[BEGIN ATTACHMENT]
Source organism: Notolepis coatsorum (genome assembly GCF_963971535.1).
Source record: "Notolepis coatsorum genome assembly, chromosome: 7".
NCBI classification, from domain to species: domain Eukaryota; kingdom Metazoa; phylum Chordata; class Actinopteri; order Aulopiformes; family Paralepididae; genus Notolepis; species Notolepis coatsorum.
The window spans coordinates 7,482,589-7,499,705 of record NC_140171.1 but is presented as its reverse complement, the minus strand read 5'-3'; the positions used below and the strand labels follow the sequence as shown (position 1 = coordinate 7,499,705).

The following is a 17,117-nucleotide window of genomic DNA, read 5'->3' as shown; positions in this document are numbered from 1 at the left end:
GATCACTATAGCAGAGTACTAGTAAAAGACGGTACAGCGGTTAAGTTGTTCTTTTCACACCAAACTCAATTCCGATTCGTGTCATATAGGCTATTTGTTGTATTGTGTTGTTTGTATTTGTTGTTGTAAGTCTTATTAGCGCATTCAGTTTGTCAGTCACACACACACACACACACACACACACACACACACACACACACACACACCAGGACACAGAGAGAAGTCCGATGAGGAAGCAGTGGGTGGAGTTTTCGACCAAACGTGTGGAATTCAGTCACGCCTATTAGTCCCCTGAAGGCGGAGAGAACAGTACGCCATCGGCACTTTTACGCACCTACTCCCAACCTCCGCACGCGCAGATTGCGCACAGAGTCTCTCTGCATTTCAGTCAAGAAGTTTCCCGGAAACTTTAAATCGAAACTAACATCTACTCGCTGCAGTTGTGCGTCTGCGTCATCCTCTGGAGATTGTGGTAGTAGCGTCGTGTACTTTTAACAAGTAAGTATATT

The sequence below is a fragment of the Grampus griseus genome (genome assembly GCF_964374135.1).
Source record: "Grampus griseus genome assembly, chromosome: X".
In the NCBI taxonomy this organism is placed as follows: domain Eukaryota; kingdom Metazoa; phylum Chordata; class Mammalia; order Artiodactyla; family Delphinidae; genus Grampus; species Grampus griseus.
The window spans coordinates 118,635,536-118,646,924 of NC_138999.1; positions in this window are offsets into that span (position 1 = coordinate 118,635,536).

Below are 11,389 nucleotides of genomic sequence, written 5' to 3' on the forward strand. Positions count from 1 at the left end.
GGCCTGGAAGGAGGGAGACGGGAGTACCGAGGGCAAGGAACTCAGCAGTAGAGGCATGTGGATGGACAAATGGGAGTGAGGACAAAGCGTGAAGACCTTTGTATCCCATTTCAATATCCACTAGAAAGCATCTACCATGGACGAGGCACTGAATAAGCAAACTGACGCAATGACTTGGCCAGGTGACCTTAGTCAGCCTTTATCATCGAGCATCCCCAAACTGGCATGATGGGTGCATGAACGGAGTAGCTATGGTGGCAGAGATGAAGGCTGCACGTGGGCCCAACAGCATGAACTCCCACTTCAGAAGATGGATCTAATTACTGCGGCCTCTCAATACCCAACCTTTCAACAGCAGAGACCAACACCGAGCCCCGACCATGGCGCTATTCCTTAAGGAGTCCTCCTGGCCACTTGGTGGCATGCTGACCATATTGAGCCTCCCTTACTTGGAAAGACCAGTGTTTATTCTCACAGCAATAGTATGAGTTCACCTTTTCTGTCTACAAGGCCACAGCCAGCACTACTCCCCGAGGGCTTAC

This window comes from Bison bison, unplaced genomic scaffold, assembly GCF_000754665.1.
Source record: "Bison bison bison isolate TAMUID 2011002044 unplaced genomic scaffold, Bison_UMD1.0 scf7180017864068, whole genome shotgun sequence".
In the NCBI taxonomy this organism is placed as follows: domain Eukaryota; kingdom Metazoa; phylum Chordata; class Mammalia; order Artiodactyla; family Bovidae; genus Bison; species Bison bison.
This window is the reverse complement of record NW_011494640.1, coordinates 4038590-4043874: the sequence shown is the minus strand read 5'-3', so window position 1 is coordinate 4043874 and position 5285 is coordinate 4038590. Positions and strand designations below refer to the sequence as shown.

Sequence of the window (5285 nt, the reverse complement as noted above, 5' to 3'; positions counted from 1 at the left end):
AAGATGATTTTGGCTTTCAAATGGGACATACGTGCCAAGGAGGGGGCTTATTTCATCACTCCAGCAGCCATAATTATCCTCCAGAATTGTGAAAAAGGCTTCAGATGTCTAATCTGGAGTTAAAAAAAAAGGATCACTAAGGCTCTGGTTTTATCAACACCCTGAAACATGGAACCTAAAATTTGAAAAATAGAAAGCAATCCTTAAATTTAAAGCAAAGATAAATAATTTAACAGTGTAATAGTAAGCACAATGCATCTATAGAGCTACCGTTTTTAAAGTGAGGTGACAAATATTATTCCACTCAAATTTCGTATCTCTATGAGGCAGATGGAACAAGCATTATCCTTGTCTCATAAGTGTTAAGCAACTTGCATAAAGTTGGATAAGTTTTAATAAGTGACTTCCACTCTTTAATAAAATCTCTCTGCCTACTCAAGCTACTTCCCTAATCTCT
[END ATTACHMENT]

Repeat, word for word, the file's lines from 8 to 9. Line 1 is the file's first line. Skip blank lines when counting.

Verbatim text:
Source record: "Grampus griseus genome assembly, chromosome: X".
In the NCBI taxonomy this organism is placed as follows: domain Eukaryota; kingdom Metazoa; phylum Chordata; class Mammalia; order Artiodactyla; family Delphinidae; genus Grampus; species Grampus griseus.